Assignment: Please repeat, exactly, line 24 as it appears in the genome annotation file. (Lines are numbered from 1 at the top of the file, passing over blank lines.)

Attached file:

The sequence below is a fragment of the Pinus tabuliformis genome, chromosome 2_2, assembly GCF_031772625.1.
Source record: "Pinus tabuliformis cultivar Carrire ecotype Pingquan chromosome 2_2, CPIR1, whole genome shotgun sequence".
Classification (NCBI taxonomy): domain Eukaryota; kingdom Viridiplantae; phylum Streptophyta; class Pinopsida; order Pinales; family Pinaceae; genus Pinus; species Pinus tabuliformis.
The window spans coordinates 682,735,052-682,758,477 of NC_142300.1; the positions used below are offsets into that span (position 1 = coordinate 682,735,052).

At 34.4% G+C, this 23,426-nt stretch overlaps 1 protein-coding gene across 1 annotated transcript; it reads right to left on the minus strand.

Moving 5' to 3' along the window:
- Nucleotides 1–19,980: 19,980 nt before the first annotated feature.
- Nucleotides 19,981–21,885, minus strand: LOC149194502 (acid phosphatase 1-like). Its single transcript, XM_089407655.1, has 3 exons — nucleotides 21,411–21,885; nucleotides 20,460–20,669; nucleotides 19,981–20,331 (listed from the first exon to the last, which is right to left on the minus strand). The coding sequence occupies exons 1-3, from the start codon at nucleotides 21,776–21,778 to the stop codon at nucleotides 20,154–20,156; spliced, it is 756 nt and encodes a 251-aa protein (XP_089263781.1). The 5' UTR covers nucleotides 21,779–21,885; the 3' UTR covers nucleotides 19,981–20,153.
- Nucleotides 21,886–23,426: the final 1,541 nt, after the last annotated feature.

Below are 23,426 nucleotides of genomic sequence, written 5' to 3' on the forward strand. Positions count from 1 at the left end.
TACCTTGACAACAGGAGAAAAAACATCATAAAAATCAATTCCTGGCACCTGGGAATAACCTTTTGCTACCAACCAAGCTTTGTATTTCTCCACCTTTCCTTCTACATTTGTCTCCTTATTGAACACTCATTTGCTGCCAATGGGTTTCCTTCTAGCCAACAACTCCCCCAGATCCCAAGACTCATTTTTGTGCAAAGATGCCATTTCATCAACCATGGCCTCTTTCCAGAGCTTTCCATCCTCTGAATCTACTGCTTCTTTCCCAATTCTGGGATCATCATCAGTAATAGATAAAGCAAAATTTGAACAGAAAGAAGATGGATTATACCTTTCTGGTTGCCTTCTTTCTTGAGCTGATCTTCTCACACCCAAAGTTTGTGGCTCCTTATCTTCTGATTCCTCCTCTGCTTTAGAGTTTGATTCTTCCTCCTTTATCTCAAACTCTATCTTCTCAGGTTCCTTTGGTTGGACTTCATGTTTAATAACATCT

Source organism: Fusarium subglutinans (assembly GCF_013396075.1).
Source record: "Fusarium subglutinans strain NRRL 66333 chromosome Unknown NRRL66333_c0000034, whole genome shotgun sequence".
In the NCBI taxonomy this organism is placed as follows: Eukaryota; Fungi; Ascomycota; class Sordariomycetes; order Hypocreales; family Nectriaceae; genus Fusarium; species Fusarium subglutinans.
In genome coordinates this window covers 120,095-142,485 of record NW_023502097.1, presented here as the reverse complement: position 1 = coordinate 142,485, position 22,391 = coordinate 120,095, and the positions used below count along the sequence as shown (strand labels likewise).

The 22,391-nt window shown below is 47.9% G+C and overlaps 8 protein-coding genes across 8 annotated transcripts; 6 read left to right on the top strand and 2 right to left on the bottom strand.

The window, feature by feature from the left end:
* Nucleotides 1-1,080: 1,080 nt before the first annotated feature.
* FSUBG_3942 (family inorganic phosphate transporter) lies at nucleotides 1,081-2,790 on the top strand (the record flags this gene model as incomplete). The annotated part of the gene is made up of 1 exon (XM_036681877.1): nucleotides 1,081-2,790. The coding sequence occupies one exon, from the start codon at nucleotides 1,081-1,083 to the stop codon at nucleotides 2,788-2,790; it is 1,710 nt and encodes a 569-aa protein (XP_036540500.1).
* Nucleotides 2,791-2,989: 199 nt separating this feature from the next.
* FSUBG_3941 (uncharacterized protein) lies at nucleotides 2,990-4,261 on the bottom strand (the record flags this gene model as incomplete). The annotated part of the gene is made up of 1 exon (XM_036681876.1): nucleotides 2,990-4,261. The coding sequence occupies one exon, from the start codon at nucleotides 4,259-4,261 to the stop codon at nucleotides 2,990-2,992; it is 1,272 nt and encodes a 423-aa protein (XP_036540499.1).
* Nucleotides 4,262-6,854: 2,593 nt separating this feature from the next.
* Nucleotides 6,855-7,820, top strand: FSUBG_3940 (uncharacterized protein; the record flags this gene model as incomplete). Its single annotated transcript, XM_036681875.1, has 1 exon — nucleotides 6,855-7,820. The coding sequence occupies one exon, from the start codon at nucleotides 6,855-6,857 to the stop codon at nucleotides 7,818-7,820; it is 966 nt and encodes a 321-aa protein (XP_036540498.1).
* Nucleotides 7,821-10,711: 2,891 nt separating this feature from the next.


* Nucleotides 7,821-10,711: 2,891 nt separating this feature from the next.